There was a man catching a flight into New York. He was a marketing executive for a reputable firm that represented several sports teams. He was meeting with a high profile basketball player and his agent in regards to a prospective representation deal. He arrived well and prepared himself for the “pitch.”
He said everything he had to say. He prepared himself adequately. He dressed to impress. He freshened up. He even went as far as asking someone what this particular basketball player’s favorite lunch was, just so he could order it and have it served. The guy thought the meeting went well.
He flew back to California only to get the news that the player went with another firm. The marketing executive was baffled. He knew what he had to say. He gave the perfect sales pitch, showcasing everything his firm had to offer and how he was sure they would represent the basketball player’s best interest. He simply could not understand why they had rejected him. When he asked the basketball player’s agent, the response he received was simply.
“You and your firm did not take the time to get to know the basketball player. You met him and lavished him with things about you, only to leave not knowing anything about him. Your firm would certainly benefit from signing him, and while you want to represent him and his interests, you do not know a thing about them.”
While the story is fictitious, it brings out a reality about some of our relationships with God. We approach him knowing exactly what to say. Perhaps we put on our suits, whether literally dressing up to impress Him or figuratively dressing up to impress Him. We go to church and sing his praises. We fill our mouths with the work we want to do for Him. We go on Missions Trips, give to the needy, feed the poor, and visit the sick. We then walk away thinking that everything is perfect. We miss the most important thing.
The bible tells us of a story in which there were two sisters. One of the sisters was occupied and distracted, while the other one was attentive to the master.
Now as they went on their way, he entered a certain village, where a woman named Martha welcomed him into her home. She had a sister named Mary, who sat at the Lord’s feet and listened to what he was saying. But Martha was distracted by her many tasks; so she came to him and asked, “Lord, do you not care that my sister has left me to do all the work by myself? Tell her then to help me.” But the Lord answered her, “Martha, Martha, you are worried and distracted by many things; there is need of only one thing. Mary has chosen the better part, which will not be taken away from her.”
Luke 10:38-42 NIV
This parable is often used as a demonstration of the ways we can get wrapped up with the things we are doing. Many have a misconception, even as it relates to doing the work of the Lord, in which they think the more they do the closer they are to what God wants them to accomplish in life.
Martha welcomed Jesus into the home. Perhaps she felt hurried and stressed at the sight of the master in her own home. It is even possible that there were customs when one had guests in their home. Martha was perhaps cleaning and getting things in order. Throughout the entire time, however, her sister, Mary, was at the feet of Jesus “listening to what He was saying.”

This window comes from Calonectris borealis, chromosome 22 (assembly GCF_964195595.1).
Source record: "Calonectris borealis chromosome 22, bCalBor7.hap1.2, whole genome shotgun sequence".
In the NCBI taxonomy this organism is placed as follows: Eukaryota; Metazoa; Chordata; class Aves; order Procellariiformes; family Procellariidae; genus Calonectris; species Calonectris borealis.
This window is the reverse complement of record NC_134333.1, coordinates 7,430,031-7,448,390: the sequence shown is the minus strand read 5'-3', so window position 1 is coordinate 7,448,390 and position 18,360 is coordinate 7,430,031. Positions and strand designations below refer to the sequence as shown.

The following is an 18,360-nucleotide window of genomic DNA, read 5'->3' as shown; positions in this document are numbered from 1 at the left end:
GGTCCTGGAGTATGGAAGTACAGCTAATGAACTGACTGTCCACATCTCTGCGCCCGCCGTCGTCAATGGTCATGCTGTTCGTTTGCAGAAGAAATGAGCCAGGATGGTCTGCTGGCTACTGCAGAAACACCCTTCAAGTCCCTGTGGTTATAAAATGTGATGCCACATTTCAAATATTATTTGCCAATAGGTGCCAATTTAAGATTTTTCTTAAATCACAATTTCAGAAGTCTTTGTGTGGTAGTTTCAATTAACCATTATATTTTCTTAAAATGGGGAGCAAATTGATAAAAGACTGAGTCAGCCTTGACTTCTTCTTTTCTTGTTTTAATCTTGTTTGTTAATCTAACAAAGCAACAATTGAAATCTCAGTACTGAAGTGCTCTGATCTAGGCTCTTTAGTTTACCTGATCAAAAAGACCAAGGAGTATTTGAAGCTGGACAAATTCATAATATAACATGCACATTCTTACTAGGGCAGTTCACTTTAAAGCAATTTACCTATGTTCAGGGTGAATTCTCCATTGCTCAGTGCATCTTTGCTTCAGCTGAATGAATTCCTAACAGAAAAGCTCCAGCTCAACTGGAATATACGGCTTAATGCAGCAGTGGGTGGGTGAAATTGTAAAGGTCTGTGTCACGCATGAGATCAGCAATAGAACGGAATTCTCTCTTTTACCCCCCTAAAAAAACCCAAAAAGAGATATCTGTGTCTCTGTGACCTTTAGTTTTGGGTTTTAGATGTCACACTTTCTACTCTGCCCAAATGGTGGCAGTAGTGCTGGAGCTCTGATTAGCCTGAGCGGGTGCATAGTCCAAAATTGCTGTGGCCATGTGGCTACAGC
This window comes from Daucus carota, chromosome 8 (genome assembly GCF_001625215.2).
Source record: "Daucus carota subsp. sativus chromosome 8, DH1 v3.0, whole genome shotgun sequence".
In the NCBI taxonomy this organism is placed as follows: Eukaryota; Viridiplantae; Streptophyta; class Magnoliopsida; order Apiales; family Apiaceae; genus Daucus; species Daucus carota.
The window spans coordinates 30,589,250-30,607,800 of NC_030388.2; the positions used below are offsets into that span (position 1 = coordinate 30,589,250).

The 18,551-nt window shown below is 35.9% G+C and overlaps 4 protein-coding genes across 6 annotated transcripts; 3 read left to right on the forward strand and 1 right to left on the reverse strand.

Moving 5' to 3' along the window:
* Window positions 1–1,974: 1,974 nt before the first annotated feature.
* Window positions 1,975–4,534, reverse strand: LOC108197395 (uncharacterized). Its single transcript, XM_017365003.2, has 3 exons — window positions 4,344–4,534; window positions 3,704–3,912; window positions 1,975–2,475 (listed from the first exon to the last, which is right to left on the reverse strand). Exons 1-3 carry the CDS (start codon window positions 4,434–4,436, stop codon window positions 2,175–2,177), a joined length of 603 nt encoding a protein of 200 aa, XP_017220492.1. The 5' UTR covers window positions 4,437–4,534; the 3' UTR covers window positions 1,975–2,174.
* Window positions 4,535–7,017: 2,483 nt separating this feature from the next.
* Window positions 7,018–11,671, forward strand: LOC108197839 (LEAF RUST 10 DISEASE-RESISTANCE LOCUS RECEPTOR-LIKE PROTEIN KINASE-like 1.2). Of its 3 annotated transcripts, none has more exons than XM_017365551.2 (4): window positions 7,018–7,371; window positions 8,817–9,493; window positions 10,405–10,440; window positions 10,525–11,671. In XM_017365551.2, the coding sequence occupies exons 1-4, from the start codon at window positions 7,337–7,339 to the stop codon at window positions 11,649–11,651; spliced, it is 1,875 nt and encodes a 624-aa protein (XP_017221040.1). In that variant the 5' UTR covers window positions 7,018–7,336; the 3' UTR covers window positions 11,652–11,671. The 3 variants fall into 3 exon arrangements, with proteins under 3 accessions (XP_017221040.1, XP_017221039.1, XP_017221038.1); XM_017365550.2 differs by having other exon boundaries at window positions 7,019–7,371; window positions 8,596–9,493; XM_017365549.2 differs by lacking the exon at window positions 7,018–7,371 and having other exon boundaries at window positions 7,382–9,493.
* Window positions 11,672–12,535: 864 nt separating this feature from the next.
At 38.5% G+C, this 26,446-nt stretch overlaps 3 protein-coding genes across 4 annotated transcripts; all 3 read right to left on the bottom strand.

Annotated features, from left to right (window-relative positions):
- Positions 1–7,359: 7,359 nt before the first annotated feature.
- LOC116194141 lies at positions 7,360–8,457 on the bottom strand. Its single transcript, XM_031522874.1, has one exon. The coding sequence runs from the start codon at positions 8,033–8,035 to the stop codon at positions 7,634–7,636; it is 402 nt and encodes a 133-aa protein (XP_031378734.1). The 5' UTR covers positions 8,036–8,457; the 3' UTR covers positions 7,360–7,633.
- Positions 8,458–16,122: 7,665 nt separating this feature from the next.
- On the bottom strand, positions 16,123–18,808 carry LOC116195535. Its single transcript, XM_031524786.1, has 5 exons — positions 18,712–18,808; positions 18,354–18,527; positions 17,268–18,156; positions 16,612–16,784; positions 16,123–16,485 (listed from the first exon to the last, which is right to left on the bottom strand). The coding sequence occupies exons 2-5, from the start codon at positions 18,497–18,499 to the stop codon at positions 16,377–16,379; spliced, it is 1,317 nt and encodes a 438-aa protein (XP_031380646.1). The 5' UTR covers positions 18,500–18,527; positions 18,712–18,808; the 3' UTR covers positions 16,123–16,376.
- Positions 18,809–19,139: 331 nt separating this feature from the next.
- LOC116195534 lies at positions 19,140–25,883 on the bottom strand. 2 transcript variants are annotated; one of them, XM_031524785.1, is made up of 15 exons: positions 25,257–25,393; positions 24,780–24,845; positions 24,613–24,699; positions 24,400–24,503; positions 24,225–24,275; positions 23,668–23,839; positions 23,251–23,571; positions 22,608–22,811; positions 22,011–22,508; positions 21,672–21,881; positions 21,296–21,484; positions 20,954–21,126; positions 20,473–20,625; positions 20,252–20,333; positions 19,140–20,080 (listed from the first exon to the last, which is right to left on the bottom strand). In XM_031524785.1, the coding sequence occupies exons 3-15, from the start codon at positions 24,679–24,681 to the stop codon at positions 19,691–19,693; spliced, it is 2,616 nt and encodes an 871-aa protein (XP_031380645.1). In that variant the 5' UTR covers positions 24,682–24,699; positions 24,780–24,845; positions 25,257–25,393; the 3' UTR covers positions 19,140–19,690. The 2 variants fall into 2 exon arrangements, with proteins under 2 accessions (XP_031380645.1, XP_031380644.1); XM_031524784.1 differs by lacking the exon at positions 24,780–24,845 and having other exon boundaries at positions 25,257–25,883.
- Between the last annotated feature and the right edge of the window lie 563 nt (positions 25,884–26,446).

There is a sharp contrast between Martha and Mary. Martha was concerned with what ‘she’ had to do or bring to the table in regards to her relationship with Jesus. Mary was concerned with what Jesus was bringing to the table in her relationship with him. It was not about what ‘she’ was doing, but rather, about what Jesus was saying. By choosing this, Mary gained knowledge of who Jesus was because she listened to him.
How many times do we go on in life living like Martha? There is so much to do and so little time to do it in. Many of us pray for an additional number of hours in our days to accomplish more. Yet, when we look at our lives, how much time to we invest in knowing God? The knowledge we have of God is a combination of the mediocre pieces of information we put together ourselves from circumstances, experiences, and our lives. But are we taking the time to truly know who God is? Are we taking time to learn about him?
In Tozer’s The Knowledge of the Holy, he writes that the church must essentially rip down our misconceptions of God. We must think rightly about God. Our current beliefs of God are subject to the fallen hearts we have. Many times our perception of God is based on what we “in our deep hearts conceive God to be.” With our sinful nature and sinful hearts, there is not much room for an adequate perception of God.
But that very misconception of God is where many Christians live and dwell. Our responses to the circumstances of life… our perception of God’s response to our shortcomings…. our thoughts regarding who God ‘truly’ is… It is all fallen. It is all inadequate.
The reality is that we can all afford to get to know God more. It is not enough for us to step into the meeting place and lay our “sales pitches” down. It is not enough for us to do what we think is necessary. It is not enough for us to try to impress him. We must do more. We must sometimes shut our mouths, and simply sit at his feet and listen to what He is saying.
When is the last time you simply received from Jesus? Even you pastor. Even you worship leader. Even you missionary. When will you stop “doing” and simply “receive” the truth that the father wants to speak to you?
My challenge to you this week is to prayerfully craft out time to receive from God. Whether it is listening, reading the scriptures, or other, it is a challenge to stop if even for a moment and receive. You may be surprised what God has to say to you, and even how incorrect our perceptions of Him are. Mary chose the right thing… this was to know him.